• Soundproof your electrical outlets: Electrical outlets are a common location for letting flanking noise into your living space, especially if the apartment next door’s electrical outlet is in the same spot on the other side of the wall. Try filling any cracks around your outlet with expandable foam products. You can also try stuffing the open space behind your electrical outlet with pieces of acoustic fiberglass to reduce flanking noise.
  • Soundproof your ductwork: If your apartment shares the same ductwork as the other apartments nearby, you basically have sound tunnels connecting yourself to the other tenants. If you can take soundproofing the ductwork into your own hands, then you should consider wrapping the ducts with HVAC-rated acoustic pipe wrapping. Also make sure to fill up as much empty space around the pipes as possible with acoustic fiberglass.
  • Float the floor: When flanking noise is disturbing you from below, you may need to float your floors with soundproofing flooring underlayments. These will boost the sound-absorbing quality of your floors to keep sounds coming from below from entering your living space. If you have access to the rooms above your apartment, you can even float those floors to reduce the amount of sound coming from above.
  • Soundproof your walls: If you’re hearing noise from the neighbors next door, above, or below, you’ll want to soundproof your walls. A great way to help reduce sound coming through your walls is to buy art acoustic panels. You can add style to your room through a custom art piece and soundproof your walls at the same time!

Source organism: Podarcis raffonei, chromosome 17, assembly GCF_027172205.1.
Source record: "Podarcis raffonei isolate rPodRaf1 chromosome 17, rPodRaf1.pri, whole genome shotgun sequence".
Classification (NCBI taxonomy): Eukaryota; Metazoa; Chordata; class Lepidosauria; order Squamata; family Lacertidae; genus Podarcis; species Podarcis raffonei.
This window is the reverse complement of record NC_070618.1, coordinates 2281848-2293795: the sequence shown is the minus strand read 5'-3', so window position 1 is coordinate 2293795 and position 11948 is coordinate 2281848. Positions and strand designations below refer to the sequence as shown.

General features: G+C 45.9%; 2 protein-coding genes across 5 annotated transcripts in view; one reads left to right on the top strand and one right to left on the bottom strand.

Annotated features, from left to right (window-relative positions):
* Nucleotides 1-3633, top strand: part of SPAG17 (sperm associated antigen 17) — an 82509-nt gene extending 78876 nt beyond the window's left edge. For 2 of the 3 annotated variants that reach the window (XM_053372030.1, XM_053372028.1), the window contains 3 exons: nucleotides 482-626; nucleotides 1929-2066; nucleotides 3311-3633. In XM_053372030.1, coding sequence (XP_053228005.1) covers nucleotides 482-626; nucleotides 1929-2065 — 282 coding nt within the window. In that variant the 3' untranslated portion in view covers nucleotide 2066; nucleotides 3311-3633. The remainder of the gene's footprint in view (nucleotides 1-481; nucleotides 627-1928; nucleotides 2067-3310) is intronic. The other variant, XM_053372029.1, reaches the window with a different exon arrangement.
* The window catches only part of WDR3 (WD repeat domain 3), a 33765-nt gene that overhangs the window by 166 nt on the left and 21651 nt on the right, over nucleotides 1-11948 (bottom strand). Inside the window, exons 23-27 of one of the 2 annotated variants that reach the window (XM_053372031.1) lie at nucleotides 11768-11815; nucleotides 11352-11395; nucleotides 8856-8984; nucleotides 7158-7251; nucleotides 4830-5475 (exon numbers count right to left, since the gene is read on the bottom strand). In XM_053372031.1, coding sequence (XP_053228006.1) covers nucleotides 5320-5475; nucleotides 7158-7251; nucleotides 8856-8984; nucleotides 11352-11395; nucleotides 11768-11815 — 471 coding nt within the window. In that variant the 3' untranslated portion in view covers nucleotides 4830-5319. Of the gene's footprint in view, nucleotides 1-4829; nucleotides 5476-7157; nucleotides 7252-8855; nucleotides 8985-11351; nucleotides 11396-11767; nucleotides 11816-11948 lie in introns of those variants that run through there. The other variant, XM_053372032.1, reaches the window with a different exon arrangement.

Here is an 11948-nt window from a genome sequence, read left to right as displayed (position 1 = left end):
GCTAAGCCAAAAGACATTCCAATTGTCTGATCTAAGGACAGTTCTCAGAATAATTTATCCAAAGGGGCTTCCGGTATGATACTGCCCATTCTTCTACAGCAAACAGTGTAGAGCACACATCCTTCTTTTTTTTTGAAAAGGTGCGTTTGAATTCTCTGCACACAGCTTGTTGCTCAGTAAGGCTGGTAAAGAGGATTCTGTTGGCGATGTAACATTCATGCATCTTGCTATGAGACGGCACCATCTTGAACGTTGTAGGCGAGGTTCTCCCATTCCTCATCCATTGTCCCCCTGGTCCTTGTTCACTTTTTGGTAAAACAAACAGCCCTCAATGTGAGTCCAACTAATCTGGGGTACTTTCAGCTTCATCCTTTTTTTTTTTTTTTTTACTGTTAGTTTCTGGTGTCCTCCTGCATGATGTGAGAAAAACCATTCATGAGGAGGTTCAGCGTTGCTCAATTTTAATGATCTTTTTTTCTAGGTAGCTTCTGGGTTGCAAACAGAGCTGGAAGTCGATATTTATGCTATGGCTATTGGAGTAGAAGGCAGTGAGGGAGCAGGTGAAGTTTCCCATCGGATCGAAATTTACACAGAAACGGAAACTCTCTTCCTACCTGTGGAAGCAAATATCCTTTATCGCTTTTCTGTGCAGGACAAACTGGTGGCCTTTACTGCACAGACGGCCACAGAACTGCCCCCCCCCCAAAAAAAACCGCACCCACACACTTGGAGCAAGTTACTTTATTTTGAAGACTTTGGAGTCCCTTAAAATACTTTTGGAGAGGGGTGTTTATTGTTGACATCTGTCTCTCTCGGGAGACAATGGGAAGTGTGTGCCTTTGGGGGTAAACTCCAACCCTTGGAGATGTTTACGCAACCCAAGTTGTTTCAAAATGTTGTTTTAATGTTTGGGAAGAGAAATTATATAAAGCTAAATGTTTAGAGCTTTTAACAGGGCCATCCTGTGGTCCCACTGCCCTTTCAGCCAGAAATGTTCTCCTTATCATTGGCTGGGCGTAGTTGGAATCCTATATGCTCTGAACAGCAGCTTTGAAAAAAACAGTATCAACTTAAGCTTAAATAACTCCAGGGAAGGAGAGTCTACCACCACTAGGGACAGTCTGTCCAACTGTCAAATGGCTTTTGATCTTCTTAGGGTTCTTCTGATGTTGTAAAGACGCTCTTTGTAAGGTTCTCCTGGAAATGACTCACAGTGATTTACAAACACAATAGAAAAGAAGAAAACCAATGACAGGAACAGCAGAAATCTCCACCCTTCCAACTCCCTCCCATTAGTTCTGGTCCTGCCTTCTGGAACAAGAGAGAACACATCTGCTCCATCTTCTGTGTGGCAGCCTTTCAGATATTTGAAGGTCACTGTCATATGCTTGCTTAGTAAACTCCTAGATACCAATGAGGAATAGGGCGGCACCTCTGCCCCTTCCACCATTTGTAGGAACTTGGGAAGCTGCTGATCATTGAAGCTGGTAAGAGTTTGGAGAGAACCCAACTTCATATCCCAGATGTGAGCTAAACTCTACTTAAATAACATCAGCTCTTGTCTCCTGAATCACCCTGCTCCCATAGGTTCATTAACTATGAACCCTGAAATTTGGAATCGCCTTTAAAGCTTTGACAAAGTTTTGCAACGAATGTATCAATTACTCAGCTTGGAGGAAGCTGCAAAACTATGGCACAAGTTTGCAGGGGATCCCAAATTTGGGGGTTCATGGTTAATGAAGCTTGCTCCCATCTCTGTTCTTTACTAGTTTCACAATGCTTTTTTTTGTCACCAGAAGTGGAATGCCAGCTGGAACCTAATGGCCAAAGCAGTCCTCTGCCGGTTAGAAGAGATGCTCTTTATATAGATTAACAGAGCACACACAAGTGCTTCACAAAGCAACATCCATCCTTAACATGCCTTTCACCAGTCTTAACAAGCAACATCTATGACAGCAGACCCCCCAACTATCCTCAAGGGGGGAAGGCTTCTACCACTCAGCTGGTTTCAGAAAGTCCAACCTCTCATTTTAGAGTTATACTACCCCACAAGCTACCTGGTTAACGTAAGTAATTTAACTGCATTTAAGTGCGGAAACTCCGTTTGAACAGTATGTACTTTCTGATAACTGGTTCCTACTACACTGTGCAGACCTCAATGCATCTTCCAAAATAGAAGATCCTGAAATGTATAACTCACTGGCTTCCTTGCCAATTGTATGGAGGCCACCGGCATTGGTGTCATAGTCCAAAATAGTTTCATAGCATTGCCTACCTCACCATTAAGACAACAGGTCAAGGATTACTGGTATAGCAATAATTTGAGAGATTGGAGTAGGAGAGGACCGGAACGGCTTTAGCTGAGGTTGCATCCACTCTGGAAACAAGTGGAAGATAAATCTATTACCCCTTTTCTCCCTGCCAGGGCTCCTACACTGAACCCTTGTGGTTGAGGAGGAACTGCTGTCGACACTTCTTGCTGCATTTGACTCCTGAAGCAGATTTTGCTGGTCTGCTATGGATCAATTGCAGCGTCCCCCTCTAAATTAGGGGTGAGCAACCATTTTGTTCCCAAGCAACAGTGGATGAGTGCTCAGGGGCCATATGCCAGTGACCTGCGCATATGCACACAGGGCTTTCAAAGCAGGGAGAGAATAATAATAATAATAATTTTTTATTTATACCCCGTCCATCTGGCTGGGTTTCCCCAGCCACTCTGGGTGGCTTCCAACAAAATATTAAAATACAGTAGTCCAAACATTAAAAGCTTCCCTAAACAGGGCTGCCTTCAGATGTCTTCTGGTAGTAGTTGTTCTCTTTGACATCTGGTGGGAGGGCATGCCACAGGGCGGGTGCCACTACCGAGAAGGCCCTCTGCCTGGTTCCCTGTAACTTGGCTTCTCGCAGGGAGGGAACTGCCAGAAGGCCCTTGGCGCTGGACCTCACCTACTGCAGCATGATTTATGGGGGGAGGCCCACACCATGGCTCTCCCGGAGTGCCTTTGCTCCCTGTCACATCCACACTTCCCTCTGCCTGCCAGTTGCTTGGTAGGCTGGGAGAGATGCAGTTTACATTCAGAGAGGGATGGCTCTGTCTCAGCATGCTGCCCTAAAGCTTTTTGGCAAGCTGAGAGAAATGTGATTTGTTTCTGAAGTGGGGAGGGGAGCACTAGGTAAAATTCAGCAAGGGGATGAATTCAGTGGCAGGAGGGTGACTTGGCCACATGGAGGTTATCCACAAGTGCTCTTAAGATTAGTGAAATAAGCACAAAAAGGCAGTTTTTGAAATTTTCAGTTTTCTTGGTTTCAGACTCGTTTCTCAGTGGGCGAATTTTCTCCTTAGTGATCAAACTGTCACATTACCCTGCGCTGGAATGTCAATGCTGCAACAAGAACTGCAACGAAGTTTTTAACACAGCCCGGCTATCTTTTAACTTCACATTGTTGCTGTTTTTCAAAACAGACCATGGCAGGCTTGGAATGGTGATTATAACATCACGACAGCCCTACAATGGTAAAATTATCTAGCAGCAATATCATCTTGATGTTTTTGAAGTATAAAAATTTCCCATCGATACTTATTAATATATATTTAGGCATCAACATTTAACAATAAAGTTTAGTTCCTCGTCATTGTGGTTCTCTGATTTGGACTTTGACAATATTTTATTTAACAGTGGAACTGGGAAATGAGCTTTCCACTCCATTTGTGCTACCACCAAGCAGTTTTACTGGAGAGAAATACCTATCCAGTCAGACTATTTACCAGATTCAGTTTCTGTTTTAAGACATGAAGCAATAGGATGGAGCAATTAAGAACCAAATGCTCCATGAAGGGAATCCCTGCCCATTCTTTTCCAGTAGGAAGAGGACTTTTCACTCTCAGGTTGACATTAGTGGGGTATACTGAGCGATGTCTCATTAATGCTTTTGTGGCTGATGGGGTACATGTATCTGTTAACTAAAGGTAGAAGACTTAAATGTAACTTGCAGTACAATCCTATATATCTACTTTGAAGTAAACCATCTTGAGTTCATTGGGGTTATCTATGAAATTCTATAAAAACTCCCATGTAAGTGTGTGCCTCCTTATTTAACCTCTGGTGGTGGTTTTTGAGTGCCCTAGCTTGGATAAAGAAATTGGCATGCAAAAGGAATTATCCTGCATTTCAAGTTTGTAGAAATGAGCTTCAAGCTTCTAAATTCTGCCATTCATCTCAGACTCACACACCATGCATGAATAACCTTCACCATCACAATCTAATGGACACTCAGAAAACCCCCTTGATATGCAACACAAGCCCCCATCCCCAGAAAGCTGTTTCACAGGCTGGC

Soundproof Cow Can Help Reduce Flanking Noise in Your Home

The best way to reduce flanking noise is to block any holes, cracks or other openings where sound may be getting through with soundproof material. Of course, the first step is to locate those openings. This can seem like a challenging task. Fortunately, Soundproof Cow is on your side. We offer a free acoustic analysis for individuals looking to control the sound in their homes. We can let you know where the most unwanted sound is likely to be coming in and which products are best suited to solving the problem.

If unwanted sounds have been driving you crazy, and you can’t figure out why, take heart! Contact Soundproof Cow and let us root out and reduce your flanking noise right away!

wave designAuthor

About Kellen Beaver

Soundproof Cow Representative Kellen

Kellen has been a member of the sales team for over a decade. Prior to delving into the soundproofing realm, he was a jack of all trades in the service industry, working both front and back of the house jobs to various degrees. This diversity in experience makes it easy to relate to the needs of a large customer base. He understands noisy environments as well as the importance of aesthetics in a space. Adding something that doesn’t fit the look can be intrusive, so knowing that acoustical needs must fit the interior design is something he’s become very well-versed in. Most of this planning comes from working with both the owner/operators as well as their design team and architects. He has been able to adapt his knowledge in the restaurant industry into projects involving schools, office buildings and large medical facilities when the situation calls for it.